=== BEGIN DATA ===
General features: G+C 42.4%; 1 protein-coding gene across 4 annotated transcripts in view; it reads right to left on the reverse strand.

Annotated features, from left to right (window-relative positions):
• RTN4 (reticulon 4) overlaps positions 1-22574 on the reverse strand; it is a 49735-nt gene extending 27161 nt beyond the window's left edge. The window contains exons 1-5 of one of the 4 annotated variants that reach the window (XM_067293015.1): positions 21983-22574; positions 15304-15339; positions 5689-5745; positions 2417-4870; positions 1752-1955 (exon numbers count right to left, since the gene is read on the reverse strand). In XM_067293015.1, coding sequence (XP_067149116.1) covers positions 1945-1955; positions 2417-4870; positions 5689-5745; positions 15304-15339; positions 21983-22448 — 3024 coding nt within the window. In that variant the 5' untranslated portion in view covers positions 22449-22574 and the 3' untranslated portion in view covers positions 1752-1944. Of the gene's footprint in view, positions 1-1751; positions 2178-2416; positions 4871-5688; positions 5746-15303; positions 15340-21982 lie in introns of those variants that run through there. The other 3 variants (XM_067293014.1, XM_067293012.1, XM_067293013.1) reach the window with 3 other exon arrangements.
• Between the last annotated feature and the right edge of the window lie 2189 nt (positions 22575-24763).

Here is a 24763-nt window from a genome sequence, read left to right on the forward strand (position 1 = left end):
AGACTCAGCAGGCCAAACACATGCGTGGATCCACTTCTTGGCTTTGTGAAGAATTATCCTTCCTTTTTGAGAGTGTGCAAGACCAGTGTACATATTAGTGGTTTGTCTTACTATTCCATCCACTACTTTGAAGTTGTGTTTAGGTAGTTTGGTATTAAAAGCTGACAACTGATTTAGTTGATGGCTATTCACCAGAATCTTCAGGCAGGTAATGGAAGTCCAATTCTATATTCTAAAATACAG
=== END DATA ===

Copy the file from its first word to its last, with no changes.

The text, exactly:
General features: G+C 42.4%; 1 protein-coding gene across 4 annotated transcripts in view; it reads right to left on the reverse strand.

Annotated features, from left to right (window-relative positions):
• RTN4 (reticulon 4) overlaps positions 1-22574 on the reverse strand; it is a 49735-nt gene extending 27161 nt beyond the window's left edge. The window contains exons 1-5 of one of the 4 annotated variants that reach the window (XM_067293015.1): positions 21983-22574; positions 15304-15339; positions 5689-5745; positions 2417-4870; positions 1752-1955 (exon numbers count right to left, since the gene is read on the reverse strand). In XM_067293015.1, coding sequence (XP_067149116.1) covers positions 1945-1955; positions 2417-4870; positions 5689-5745; positions 15304-15339; positions 21983-22448 — 3024 coding nt within the window. In that variant the 5' untranslated portion in view covers positions 22449-22574 and the 3' untranslated portion in view covers positions 1752-1944. Of the gene's footprint in view, positions 1-1751; positions 2178-2416; positions 4871-5688; positions 5746-15303; positions 15340-21982 lie in introns of those variants that run through there. The other 3 variants (XM_067293014.1, XM_067293012.1, XM_067293013.1) reach the window with 3 other exon arrangements.
• Between the last annotated feature and the right edge of the window lie 2189 nt (positions 22575-24763).

Here is a 24763-nt window from a genome sequence, read left to right on the forward strand (position 1 = left end):
AGACTCAGCAGGCCAAACACATGCGTGGATCCACTTCTTGGCTTTGTGAAGAATTATCCTTCCTTTTTGAGAGTGTGCAAGACCAGTGTACATATTAGTGGTTTGTCTTACTATTCCATCCACTACTTTGAAGTTGTGTTTAGGTAGTTTGGTATTAAAAGCTGACAACTGATTTAGTTGATGGCTATTCACCAGAATCTTCAGGCAGGTAATGGAAGTCCAATTCTATATTCTAAAATACAG